After heavy pressure, OnStar has reversed its policy on GPS tracking and says it will no longer track ex-subscribers to its navigation and support system.
The General Motors subsidiary recently emailed its customers telling them that, from December 1, data from customer vehicles would continue to be transmitted to OnStar after service was canceled, unless the customer specifically asked for it to be shut off.
The data would have included diagnostic error codes, odometer readings, crash information and data on seat belt use.
But customers - and senators too - objected that it was an invasion of privacy, and suggested that OnStar might sell the customer data to advertisers. Senator Charles Schumer called the move 'brazen, almost unheard-of'.
OnStar, though, has denied this - although it does say that it would have used the data itself to help plan future services. It also says that it would have used it to warn former customers about natural disasters and product recalls affecting their car.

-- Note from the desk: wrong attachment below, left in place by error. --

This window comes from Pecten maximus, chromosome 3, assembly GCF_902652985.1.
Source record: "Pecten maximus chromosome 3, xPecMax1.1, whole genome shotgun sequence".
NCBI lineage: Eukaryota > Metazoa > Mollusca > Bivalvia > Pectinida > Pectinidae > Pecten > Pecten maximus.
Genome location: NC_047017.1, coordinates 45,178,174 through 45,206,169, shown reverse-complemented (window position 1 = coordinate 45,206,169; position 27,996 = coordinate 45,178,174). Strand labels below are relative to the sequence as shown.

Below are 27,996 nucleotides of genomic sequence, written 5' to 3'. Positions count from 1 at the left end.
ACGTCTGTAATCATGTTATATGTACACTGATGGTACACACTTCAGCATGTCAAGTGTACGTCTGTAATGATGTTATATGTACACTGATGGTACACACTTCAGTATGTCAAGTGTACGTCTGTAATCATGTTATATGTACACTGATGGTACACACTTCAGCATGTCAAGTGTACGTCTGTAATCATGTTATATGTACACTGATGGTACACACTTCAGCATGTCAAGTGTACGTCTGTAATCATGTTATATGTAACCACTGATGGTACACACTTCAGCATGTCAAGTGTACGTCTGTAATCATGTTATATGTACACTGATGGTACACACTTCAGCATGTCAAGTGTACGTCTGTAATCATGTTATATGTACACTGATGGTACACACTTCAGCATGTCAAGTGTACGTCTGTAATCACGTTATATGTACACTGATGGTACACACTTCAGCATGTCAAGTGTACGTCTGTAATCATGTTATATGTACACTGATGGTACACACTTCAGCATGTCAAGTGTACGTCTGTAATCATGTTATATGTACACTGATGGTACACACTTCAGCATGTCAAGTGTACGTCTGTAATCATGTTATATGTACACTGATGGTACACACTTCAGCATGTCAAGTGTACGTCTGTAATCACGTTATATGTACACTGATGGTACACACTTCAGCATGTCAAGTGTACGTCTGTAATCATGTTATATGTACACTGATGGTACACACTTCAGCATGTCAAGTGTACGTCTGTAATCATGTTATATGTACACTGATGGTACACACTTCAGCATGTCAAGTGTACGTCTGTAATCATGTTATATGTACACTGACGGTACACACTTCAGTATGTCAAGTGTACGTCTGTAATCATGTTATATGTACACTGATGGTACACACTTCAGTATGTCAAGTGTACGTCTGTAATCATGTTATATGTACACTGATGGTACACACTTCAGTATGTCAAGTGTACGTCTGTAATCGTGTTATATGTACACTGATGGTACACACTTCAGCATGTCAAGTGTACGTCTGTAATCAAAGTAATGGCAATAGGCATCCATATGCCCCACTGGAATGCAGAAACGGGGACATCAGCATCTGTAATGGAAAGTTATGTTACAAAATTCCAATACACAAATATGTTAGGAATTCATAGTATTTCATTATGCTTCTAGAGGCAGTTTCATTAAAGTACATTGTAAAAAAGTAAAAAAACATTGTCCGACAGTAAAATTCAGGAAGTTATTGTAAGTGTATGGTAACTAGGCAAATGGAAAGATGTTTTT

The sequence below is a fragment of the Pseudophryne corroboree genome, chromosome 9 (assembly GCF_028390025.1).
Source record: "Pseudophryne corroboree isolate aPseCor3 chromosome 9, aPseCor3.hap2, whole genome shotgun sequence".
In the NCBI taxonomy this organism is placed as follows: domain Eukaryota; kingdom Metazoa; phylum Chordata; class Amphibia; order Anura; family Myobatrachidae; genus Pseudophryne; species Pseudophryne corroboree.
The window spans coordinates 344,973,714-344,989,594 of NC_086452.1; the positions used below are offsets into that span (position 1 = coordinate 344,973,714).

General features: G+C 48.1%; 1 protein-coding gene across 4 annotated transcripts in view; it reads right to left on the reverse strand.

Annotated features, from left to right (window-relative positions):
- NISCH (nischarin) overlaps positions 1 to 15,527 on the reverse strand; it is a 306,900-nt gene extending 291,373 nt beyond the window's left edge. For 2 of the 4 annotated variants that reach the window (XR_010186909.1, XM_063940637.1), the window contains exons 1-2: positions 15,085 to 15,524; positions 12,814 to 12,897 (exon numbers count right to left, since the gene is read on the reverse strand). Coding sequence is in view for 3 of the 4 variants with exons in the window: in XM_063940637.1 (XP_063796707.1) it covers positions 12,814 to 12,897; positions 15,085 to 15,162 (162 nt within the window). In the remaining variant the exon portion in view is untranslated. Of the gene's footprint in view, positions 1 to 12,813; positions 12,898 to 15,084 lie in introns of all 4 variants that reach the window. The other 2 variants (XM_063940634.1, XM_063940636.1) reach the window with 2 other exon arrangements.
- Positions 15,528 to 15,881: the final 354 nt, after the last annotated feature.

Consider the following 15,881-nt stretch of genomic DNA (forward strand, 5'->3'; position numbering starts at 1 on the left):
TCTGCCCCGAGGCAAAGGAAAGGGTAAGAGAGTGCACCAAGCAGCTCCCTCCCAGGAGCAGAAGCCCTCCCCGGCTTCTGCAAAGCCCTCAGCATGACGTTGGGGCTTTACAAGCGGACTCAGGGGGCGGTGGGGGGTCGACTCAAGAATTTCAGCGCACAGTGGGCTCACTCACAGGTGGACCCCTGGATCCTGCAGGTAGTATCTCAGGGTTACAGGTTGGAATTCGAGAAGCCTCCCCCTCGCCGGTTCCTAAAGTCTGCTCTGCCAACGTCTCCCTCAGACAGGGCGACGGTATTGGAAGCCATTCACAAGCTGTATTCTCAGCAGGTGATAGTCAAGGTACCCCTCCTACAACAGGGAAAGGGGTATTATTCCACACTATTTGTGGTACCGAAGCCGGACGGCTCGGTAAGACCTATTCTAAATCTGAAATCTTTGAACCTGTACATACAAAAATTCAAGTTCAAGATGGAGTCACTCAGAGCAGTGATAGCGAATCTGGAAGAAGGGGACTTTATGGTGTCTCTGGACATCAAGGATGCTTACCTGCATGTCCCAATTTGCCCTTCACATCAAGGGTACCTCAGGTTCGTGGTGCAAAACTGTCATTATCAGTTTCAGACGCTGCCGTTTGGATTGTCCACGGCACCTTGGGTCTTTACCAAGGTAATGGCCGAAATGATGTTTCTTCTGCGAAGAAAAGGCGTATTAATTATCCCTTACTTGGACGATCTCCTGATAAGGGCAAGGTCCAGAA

It seems that the objections came as something of a surprise to OnStar.
"We realize that our proposed amendments did not satisfy our subscribers," says OnStar president Linda Marshall in a statement.
"This is why we are leaving the decision in our customers’ hands. We listened, we responded and we hope to maintain the trust of our more than six million customers."
The company now plans to make the tracking opt-in.
Senator Al Franken, who opposed the tracking vigorously, says he's delighted by the about turn.
"OnStar did the right thing today, and I’m glad that so many consumers now won’t have to worry about their location information being shared without their consent," he says.
"Consumers have a right to know what data is being collected about them and have a right to decide whether they want to share that information and when."